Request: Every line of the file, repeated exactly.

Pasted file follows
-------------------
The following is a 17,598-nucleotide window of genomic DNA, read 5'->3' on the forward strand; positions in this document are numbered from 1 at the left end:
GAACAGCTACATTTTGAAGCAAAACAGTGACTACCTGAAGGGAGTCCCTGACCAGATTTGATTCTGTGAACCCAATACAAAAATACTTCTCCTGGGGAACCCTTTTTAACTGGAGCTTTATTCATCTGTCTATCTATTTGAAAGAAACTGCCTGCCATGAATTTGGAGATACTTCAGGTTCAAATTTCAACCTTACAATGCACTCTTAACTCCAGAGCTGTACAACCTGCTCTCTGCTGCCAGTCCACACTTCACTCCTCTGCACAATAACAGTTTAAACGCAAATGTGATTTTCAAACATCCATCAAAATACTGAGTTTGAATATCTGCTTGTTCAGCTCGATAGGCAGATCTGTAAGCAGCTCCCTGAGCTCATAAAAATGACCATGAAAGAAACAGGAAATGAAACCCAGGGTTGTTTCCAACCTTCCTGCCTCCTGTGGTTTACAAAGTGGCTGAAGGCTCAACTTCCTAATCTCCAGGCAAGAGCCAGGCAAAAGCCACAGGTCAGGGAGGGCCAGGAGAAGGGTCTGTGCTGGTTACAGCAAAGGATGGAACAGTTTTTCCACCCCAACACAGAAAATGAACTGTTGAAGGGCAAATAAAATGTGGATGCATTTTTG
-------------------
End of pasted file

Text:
The following is a 17,598-nucleotide window of genomic DNA, read 5'->3' on the forward strand; positions in this document are numbered from 1 at the left end:
GAACAGCTACATTTTGAAGCAAAACAGTGACTACCTGAAGGGAGTCCCTGACCAGATTTGATTCTGTGAACCCAATACAAAAATACTTCTCCTGGGGAACCCTTTTTAACTGGAGCTTTATTCATCTGTCTATCTATTTGAAAGAAACTGCCTGCCATGAATTTGGAGATACTTCAGGTTCAAATTTCAACCTTACAATGCACTCTTAACTCCAGAGCTGTACAACCTGCTCTCTGCTGCCAGTCCACACTTCACTCCTCTGCACAATAACAGTTTAAACGCAAATGTGATTTTCAAACATCCATCAAAATACTGAGTTTGAATATCTGCTTGTTCAGCTCGATAGGCAGATCTGTAAGCAGCTCCCTGAGCTCATAAAAATGACCATGAAAGAAACAGGAAATGAAACCCAGGGTTGTTTCCAACCTTCCTGCCTCCTGTGGTTTACAAAGTGGCTGAAGGCTCAACTTCCTAATCTCCAGGCAAGAGCCAGGCAAAAGCCACAGGTCAGGGAGGGCCAGGAGAAGGGTCTGTGCTGGTTACAGCAAAGGATGGAACAGTTTTTCCACCCCAACACAGAAAATGAACTGTTGAAGGGCAAATAAAATGTGGATGCATTTTTG